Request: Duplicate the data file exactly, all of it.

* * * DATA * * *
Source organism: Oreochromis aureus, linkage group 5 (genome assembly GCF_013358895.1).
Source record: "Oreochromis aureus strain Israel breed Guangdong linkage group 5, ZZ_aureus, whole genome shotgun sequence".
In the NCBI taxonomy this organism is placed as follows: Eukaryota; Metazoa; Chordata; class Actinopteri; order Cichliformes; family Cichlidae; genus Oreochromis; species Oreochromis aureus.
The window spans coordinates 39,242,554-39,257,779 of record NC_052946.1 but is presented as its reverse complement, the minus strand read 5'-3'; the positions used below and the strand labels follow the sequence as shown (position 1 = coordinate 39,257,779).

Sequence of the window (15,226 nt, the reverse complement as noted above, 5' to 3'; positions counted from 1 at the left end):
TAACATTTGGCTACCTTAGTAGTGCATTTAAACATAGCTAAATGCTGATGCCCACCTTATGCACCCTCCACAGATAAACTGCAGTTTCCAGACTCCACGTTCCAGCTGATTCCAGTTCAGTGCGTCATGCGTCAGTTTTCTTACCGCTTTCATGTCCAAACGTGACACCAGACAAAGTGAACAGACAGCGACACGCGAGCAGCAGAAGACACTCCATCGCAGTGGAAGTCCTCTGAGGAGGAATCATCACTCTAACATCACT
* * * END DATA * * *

Source organism: Oreochromis aureus, linkage group 5 (genome assembly GCF_013358895.1).
Source record: "Oreochromis aureus strain Israel breed Guangdong linkage group 5, ZZ_aureus, whole genome shotgun sequence".
In the NCBI taxonomy this organism is placed as follows: Eukaryota; Metazoa; Chordata; class Actinopteri; order Cichliformes; family Cichlidae; genus Oreochromis; species Oreochromis aureus.
The window spans coordinates 39,242,554-39,257,779 of record NC_052946.1 but is presented as its reverse complement, the minus strand read 5'-3'; the positions used below and the strand labels follow the sequence as shown (position 1 = coordinate 39,257,779).

Sequence of the window (15,226 nt, the reverse complement as noted above, 5' to 3'; positions counted from 1 at the left end):
TAACATTTGGCTACCTTAGTAGTGCATTTAAACATAGCTAAATGCTGATGCCCACCTTATGCACCCTCCACAGATAAACTGCAGTTTCCAGACTCCACGTTCCAGCTGATTCCAGTTCAGTGCGTCATGCGTCAGTTTTCTTACCGCTTTCATGTCCAAACGTGACACCAGACAAAGTGAACAGACAGCGACACGCGAGCAGCAGAAGACACTCCATCGCAGTGGAAGTCCTCTGAGGAGGAATCATCACTCTAACATCACT